|     529 | 2018-04-22 13:00:01+00 | 983545275 |  3788 |      0.89 |         3219353 |
|     530 | 2018-04-22 14:00:00+00 | 983545275 |  4009 |      0.88 |         3413391 |
|     531 | 2018-04-22 15:00:00+00 | 983545275 |  4021 |      0.91 |         3564540 |
|     532 | 2018-04-22 16:00:01+00 | 983545275 |  4005 |      1.12 |         3721869 |
|     533 | 2018-04-22 17:00:01+00 | 983545275 |  4093 |      1.07 |         3901729 |
|     534 | 2018-04-22 18:00:01+00 | 983545275 |  4033 |      0.98 |         4071757 |
|     535 | 2018-04-22 19:00:01+00 | 983545275 |  3773 |      1.38 |         4232251 |
|     536 | 2018-04-22 20:00:01+00 | 983545275 |  3856 |      1.23 |         4372074 |
|     537 | 2018-04-22 21:00:00+00 | 983545275 |  3978 |      1.07 |         4535671 |
+---------+------------------------+-----------+-------+-----------+-----------------+

+------------------+---------+------------+----------+-------------+-----------+-----------+-----------+-----------+----------+------------+
|       relname    | relsize |   tblsp    | seq_scan |  idx_scan   | n_tup_ins | n_tup_upd | n_tup_del |   total   | hot_rate | fillfactor |
+------------------+---------+------------+----------+-------------+-----------+-----------+-----------+-----------+----------+------------+
|       cache      | 101 MB  | pg_default |       12 |     5926041 |     54404 |   1403579 |     59859 |   1923481 |    71.10 | 50         |

S3 Bucket – IllegalLocationConstraintException

A quick one !!

Creating bucket failed with “IllegalLocationConstraintException” —

[ec2-user@ip-172-31-33-128 ~]$ aws s3api create-bucket --bucket labtestrand --region us-west-2

An error occurred (IllegalLocationConstraintException) when calling the CreateBucket operation: The unspecified location constraint is incompatible for the region specific endpoint this request was sent to.

Solution —

[ec2-user@ip-172-31-33-128 ~]$
[ec2-user@ip-172-31-33-128 ~]$ aws s3api create-bucket --bucket labtestrand --region us-west-2 --create-bucket-configuration LocationConstraint=us-west-2
{
"Location": "http://labtestrand.s3.amazonaws.com/"
}
[ec2-user@ip-172-31-33-128 ~]$

Oracle to Postgres — Index Skip Scan

I have been working on Oracle to Postgres migration and it has been a fun ride.

One of the recent encounters during migration was performance issue in Postgres for a query, actually quite a simple query.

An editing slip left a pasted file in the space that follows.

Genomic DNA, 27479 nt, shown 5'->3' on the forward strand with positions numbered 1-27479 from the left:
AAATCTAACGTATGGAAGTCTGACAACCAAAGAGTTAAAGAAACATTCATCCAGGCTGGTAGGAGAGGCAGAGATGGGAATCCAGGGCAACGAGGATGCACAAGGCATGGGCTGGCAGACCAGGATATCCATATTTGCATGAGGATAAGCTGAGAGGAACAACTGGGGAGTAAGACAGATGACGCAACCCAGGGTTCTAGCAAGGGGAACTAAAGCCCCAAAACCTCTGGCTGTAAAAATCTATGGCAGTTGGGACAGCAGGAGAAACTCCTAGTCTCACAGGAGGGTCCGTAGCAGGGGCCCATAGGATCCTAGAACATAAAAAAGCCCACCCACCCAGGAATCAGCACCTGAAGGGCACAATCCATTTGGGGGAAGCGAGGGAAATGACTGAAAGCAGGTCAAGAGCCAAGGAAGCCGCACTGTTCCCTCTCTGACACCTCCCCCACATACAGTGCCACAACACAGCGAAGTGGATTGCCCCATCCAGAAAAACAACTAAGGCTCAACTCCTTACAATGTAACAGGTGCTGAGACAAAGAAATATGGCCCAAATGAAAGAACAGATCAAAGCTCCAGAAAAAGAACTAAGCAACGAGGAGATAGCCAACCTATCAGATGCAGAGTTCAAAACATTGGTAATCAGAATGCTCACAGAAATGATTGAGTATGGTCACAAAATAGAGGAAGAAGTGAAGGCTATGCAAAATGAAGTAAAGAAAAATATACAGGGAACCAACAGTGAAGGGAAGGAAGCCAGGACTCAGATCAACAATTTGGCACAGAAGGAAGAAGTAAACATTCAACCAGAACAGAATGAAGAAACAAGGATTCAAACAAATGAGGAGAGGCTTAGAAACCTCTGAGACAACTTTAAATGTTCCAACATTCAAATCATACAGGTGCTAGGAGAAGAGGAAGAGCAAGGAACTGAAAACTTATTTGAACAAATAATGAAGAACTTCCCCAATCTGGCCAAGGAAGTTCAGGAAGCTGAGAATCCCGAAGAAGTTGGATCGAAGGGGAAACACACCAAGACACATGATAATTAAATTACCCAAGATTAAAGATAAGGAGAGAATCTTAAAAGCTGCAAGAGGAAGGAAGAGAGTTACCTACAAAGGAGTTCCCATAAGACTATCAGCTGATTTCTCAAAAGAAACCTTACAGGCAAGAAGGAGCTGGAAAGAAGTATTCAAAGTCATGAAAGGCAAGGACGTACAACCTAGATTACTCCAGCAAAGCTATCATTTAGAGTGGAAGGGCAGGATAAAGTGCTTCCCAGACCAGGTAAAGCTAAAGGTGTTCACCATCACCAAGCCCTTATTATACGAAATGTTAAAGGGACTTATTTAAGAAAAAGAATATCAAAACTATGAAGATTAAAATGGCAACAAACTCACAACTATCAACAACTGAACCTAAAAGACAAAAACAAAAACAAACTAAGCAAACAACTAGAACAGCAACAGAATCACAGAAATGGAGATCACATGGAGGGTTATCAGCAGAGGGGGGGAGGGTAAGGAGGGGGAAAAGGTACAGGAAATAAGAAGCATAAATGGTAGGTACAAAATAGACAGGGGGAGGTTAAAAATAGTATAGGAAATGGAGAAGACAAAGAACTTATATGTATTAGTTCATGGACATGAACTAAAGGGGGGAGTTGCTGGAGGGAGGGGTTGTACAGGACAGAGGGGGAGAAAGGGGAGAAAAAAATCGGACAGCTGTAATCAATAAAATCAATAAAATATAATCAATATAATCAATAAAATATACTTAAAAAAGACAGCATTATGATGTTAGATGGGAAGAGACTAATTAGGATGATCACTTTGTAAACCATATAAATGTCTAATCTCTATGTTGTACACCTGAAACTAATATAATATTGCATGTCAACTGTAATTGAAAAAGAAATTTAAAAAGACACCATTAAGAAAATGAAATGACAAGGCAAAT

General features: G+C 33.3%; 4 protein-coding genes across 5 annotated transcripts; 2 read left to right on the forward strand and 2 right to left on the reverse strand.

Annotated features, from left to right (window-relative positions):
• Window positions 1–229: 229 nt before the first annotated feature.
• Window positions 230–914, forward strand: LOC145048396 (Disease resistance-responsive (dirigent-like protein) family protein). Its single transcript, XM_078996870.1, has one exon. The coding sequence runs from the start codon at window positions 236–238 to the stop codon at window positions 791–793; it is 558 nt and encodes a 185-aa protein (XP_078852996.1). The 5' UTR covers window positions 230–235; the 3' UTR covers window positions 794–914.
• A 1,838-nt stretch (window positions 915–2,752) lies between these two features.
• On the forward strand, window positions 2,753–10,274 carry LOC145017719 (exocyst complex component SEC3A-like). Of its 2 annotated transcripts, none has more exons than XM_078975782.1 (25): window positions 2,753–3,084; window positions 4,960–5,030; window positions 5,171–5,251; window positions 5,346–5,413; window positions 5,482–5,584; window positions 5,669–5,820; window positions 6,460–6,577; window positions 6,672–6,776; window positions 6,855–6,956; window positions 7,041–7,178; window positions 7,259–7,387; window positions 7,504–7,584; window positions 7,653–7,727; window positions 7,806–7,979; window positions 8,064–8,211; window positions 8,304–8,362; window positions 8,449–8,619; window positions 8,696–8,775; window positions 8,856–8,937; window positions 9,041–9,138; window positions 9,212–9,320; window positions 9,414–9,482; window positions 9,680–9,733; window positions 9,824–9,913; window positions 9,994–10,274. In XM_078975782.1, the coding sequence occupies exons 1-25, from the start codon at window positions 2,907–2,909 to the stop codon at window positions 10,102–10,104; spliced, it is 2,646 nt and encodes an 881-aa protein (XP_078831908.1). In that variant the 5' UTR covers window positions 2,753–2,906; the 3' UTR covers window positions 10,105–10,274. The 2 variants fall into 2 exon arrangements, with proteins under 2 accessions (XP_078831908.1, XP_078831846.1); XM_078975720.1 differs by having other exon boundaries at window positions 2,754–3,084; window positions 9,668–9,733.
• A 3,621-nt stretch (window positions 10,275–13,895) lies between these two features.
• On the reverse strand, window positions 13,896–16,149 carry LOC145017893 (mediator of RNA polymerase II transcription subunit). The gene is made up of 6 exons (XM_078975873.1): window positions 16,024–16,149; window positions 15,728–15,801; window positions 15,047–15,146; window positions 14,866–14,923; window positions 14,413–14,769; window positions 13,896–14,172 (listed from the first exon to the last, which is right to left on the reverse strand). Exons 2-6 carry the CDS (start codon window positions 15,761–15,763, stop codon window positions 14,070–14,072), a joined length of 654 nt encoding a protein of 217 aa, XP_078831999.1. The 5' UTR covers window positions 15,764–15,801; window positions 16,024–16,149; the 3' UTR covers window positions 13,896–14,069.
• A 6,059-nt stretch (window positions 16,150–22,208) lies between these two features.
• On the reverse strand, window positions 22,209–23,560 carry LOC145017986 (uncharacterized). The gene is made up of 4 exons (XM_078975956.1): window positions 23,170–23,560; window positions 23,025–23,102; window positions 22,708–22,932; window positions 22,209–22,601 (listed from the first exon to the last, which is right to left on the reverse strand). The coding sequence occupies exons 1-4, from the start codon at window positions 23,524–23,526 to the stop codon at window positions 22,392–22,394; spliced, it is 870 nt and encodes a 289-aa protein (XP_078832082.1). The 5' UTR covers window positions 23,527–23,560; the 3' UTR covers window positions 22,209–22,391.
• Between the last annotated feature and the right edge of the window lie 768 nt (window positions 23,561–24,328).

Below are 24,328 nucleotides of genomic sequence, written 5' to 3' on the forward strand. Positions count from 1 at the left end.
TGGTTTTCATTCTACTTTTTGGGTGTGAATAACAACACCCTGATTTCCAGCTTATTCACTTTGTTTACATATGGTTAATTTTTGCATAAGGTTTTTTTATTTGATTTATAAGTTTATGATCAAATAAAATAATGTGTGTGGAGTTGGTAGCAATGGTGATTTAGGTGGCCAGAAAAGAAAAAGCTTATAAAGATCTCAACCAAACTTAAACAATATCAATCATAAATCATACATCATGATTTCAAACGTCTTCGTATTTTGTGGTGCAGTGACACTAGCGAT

SELECT count(*) AS num_incidents FROM audit_cs acs INNER JOIN audit_changes ac ON acs.audit_change_id = ac.audit_change_set WHERE acs.object_id=$1 AND ac.path = 'Flag' AND ac.new_value = 'sign' 

Let’s look at the execution plan in Postgres

+-----------------------------------------------------------------------------------------------------------------------------------------------------------------------------------------------------------------------+
|                                                                                                      QUERY PLAN                                                                                                       |
+-----------------------------------------------------------------------------------------------------------------------------------------------------------------------------------------------------------------------+
| Aggregate  (cost=416855.54..416855.55 rows=1 width=8) (actual time=1885.330..1885.331 rows=1 loops=1)                                                                                                                 |
|   Output: count(*)                                                                                                                                                                                                    |
|   Buffers: shared hit=192660 read=3                                                                                                                                                                                   |
|   ->  Nested Loop  (cost=1.13..416855.54 rows=1 width=0) (actual time=1885.324..1885.324 rows=0 loops=1)                                                                                                              |
|         Buffers: shared hit=192660 read=3                                                                                                                                                                             |
|         ->  Index Scan using i_ot_oi_cacs_comp on user.audit_cs acs  (cost=0.56..416382.89 rows=38 width=8) (actual time=1870.631..1882.638 rows=3 loops=1)                                                           |
|               Output: acs.audit_change_id, acs.date_record_added, acs.object_type, acs.object_id, acs.note, acs.created_by_user_id                                                                                    |
|               Index Cond: (acs.object_id = '20896385'::numeric)                                                                                                                                                       |
|               Buffers: shared hit=192647 read=1                                                                                                                                                                       |
|         ->  Index Scan using i_acs_audit_changes on user.audit_changes ac  (cost=0.56..12.42 rows=2 width=8) (actual time=0.890..0.890 rows=0 loops=3)                                                                |
|               Output: ac.audit_change_id, ac.path, ac.old_value, ac.new_value, ac.audit_change_set, ac.created_by                                                                                                     |
|               Index Cond: (ac.audit_change_set = acs.audit_change_id)                                                                                                                                                 |